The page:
Round 12: Kyle Boggemes (Bant Company) vs. Steve Rubin (G/W Tokens)

Posted in Event Coverage on April 23, 2016

By Marc Calderaro

Steve Rubin was likely the breakout story of last season. He finished consistently high in Pro Tours and earned three Grand Prix Top 8s. But somehow, he remained decently under the radar. He used to joke that he was the only Platinum-level Pro no one had ever heard of.

Kyle Boggemes is a Michigander Magic mainstay. He won Grand Prix Cincinnati and is the Pro Tour San Diego 2010 finalist. This weekend, he's rocking Bant Company in Standard, the deck with a big target on its back. But Boggemes didn't seem to mind, and is still in strong Top 8 contention.

Rubin will be shooting for the bull's-eye with Green-White Tokens, and the match is a bit uphill for Boggemes. As he admitted, the multiple Planeswalkers require him to lose out on a lot of potential damage by having to attack them instead of the opponent. "If you don't, they just keep producing blockers and you can't get through."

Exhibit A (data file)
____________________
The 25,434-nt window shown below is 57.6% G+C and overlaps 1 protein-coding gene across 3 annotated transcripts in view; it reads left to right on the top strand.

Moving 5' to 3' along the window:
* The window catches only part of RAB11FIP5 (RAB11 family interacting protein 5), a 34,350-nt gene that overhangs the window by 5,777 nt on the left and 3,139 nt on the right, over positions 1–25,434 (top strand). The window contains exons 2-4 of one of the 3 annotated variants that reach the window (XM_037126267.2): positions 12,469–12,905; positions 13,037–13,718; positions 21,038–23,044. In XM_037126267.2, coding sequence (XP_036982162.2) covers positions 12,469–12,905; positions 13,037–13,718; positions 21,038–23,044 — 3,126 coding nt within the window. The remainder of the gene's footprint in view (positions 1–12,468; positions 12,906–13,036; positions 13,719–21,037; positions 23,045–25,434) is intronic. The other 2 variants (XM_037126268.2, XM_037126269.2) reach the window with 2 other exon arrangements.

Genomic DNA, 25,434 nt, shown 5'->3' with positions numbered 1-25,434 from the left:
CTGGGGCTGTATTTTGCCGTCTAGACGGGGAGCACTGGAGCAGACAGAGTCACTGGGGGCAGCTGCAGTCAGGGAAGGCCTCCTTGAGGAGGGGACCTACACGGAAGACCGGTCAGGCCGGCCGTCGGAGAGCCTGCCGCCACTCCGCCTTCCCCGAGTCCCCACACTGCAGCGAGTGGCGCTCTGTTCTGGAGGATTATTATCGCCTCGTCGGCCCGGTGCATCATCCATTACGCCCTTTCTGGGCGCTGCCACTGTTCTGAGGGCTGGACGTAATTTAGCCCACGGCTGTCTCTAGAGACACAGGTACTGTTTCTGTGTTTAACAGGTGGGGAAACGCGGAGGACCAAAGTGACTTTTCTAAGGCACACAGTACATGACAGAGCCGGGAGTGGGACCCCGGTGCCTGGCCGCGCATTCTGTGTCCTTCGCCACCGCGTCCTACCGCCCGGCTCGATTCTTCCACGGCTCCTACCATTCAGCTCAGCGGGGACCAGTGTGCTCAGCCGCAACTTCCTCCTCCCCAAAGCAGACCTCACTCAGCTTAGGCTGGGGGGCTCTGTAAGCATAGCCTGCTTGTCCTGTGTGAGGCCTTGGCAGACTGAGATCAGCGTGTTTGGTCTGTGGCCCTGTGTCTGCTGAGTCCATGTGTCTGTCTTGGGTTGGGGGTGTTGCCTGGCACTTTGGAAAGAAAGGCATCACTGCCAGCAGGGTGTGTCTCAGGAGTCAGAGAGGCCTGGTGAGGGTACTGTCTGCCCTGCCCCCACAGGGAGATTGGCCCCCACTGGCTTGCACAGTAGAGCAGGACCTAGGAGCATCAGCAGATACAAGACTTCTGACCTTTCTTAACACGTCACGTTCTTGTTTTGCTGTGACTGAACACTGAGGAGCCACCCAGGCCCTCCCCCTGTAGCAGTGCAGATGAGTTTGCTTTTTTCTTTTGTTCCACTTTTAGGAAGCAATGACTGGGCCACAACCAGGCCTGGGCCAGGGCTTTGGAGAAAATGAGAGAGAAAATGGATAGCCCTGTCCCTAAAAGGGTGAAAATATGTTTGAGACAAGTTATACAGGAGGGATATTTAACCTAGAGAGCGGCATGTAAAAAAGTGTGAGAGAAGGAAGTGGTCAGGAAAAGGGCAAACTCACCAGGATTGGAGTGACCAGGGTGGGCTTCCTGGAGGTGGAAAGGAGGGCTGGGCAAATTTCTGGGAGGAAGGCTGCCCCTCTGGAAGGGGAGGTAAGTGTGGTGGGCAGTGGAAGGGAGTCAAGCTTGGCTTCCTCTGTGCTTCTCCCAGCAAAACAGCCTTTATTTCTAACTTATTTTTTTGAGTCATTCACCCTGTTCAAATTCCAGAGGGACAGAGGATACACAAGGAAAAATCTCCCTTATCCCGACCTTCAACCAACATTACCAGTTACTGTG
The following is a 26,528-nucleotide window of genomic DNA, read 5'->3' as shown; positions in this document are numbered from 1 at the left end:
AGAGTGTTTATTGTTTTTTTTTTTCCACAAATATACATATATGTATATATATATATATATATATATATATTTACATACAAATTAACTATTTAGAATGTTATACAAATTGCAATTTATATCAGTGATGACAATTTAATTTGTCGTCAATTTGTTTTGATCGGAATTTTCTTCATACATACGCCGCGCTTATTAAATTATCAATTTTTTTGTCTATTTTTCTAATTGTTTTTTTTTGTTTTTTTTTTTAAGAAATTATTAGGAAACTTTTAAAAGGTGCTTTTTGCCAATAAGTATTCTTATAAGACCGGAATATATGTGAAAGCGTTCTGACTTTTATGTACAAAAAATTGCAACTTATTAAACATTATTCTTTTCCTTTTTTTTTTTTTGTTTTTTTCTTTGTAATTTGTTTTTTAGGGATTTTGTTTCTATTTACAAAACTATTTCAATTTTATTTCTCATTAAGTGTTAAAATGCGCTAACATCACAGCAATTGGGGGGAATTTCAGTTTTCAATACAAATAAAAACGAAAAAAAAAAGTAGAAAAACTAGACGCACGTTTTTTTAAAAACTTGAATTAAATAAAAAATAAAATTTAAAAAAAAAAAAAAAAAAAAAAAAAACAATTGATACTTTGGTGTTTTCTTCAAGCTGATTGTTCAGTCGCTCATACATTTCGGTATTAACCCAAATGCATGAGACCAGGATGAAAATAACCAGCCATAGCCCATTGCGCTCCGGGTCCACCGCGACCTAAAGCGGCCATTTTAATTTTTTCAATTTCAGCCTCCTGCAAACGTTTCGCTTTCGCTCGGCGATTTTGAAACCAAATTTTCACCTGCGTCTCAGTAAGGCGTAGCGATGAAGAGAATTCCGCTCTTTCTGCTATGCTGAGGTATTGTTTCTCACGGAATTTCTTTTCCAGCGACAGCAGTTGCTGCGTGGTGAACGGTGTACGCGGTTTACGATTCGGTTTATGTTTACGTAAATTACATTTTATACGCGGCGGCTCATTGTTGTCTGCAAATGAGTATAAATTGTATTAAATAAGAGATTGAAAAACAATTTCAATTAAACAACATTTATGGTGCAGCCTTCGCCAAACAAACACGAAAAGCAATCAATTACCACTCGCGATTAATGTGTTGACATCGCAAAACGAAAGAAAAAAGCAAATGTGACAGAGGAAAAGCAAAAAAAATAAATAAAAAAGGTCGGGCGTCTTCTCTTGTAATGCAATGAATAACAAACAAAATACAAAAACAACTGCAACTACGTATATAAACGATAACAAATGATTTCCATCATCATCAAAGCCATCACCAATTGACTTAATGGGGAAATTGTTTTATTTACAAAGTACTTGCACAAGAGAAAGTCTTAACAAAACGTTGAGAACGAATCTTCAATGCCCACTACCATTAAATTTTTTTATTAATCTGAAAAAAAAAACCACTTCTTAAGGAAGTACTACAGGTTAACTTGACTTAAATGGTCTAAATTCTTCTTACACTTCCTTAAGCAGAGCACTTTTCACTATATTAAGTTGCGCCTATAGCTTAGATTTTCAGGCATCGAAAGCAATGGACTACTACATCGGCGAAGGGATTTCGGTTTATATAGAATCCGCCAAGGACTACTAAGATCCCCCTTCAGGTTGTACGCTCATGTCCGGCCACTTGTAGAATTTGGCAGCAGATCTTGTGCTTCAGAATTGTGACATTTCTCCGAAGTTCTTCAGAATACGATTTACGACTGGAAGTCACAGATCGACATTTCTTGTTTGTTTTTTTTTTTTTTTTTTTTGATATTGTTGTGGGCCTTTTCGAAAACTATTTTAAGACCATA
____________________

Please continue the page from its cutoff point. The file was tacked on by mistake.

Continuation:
Boggemes still thinks his deck has some good play, though. "I think it's 40/60," he said. "I really have to hit Reflector Mage to bounce his early Plant tokens."


Two players from two close but different eras of the Pro Tour faced off in the first round of Standard for Day 2.

As the two were shuffling in the feature match area, Steve Rubin looked up, and squinted a bit in the lights. "I've never had a Pro Tour feature match before," he said. "It's definitely bright."

"Wait, what?" Boggemes was flummoxed. How could that statement be true?